How to make November feel just like January

I got my first tattoo the second week of August, during my twenty-eighth year. That November, I turned twenty-nine, and I joked with everyone that my next tattoo was going to be a tramp stamp that said “29 Forever.” That’s how scared I was of turning thirty. Then one day I told that joke to an older friend of mine and she didn’t laugh. Instead she told me that her thirties had been way better than her twenties, and she went on to give me many examples of how that was true. I’d never thought about age like that before. So I took a look back at my twenties and realized, yeah, it had been a pretty tough decade. Then I determined that as much as I could control it, my thirties were going to be better. And for the most part, they really have.

Now here I am, nearing the precipice of my thirty-ninth birthday, and facing the same dilemma. I’ve gotten two more tattoos since then, (neither of which is a tramp stamp btdubs) but I don’t feel any braver. So what if my thirties were better than my twenties, what if that happens for everybody, and what if it’s the last time it turns out that way? What if it’s all downhill from here on out? When I was a kid, there was a show on TV called “Thirtysomething.” I’ve never heard of anything called Forty-something, or Fifty-something. Nobody cares enough about the lives of middle aged people to watch them on TV every week, right? Well, that’s not true even if it feels like it is. The problem is that forty year olds are always playing thirty year olds, right? I don’t know. Why am I talking about TV?

I went to a new exercise class this morning. It started at 8:30, and I got there at 8:50. It was still a good workout. I don’t want to obsess about being twenty minutes late -- I was doing good just to go exercise. It’s been several weeks since I’ve done that. This summer I worked out on a pretty regular basis, but since school started it’s been harder. Schedules have been busier and time has been harder to find. But I’ve made a commitment for the month of November. I’m going to go to this class three times a week. That’s Monday, Wednesday, and Friday mornings, at you-guessed-it, 8:30 a.m! Think I can make it? I already know that I’m going to have to miss Monday and Wednesday next week because of prior commitments. But I can still work out some other time on those days, right?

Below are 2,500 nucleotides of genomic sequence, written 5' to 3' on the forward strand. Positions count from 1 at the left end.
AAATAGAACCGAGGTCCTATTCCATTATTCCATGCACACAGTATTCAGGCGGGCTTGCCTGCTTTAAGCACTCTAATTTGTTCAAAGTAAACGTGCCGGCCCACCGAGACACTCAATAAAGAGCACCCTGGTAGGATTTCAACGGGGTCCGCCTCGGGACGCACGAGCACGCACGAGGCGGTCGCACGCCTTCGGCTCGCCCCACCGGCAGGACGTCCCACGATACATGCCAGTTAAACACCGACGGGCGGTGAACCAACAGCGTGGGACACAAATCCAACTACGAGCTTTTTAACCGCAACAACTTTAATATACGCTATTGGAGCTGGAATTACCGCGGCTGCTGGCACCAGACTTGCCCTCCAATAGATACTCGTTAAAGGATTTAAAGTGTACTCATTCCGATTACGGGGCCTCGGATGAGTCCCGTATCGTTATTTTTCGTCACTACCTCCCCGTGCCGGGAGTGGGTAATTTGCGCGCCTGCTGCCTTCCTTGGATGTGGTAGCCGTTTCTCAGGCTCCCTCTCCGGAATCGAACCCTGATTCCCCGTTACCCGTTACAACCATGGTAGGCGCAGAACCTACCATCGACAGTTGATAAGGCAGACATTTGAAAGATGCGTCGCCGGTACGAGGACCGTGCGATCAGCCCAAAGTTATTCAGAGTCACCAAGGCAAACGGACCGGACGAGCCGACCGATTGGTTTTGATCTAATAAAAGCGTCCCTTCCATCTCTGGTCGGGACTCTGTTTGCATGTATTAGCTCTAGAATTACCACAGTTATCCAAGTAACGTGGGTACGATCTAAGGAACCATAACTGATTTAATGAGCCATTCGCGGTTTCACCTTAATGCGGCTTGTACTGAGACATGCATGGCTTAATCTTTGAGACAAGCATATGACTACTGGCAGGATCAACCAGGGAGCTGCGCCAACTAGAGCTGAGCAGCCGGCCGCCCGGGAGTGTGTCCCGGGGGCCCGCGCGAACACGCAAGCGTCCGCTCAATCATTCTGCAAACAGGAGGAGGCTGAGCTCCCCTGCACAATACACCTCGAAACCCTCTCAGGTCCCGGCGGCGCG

The other thing I’ve committed to do for the month of November is to write five hundred words a day. I missed yesterday though, so I’m already behind. Does that mean I have to write a thousand today? I don’t know. I’ve never been a very good rule follower. I guess I’m just too rebellious. Blame it on the fact that I was a preacher’s kid. I can justify my own way of doing things, versus someone else’s hard nosed rules, every which way to Sunday. I guess that’s why I’ve never done very well with following a diet plan, or sewing a complex pattern, or even coloring. I’ve never been the kind of person who likes to stay inside the lines. The only rule I’ve kept somewhat successfully these last few years is that on my “writing” days, I’m not allowed to log onto social media until I’ve spent some time writing first. That’s the high point of my discipline. Aren’t you impressed?

So, if you come back here any this month, this is what you’ll likely see. I’m not composing anything grand or important here on the blog. It won’t be a novel in one month, or a new poem each day. I’m not even sure that I’ll post what I write every day. I’m just trying to learn how to get up and get my fingers moving for a little bit, every single day. I’ve been toying with this writing business for several years now. I even have thirty-five thousand words saved in a document that I like to think of as a manuscript. But lately, I’m having a hard time with writing anything new for the book. I keep editing the old stuff, or working on something totally unrelated, only to find that I don’t know how to finish that either. I fear I’ve made too much of writing somehow, that I’ve elevated it to some sacred ritual that can only be practiced when all the conditions are right.

But if I keep waiting on the right conditions, I’ll never exercise, or write. I’ve always heard people say that there’s no such thing as the perfect time to get married, or to start having children. If you keep waiting for the perfect time, you’ll never do it. It’s the same way with writing. If I keep waiting on the right conditions, I’ll just devise a new version of “right” and keep on procrastinating.

So don’t go looking for this inaugural post to make a great deal of sense. I’m just hoping to practice. And maybe by the time I turn thirty nine, I’ll have a new, and better, writing habit that will help me finish my first book by the time I’m forty. Who knows, maybe I’ll even call it Forty-Something.

Now, if I can only come up with ninety-one words for this last paragraph, I can finally get on Facebook. Let’s see, what random stuff can I tack on here at the end? I could hammer home the idea that writing is like exercise, and that it takes training to be able to run a marathon, or some other brilliant metaphor like that. Maybe I should talk about my tattoos again? Oh, who cares, nine-hundred and ninety-six will have to be enough for days one and two.  

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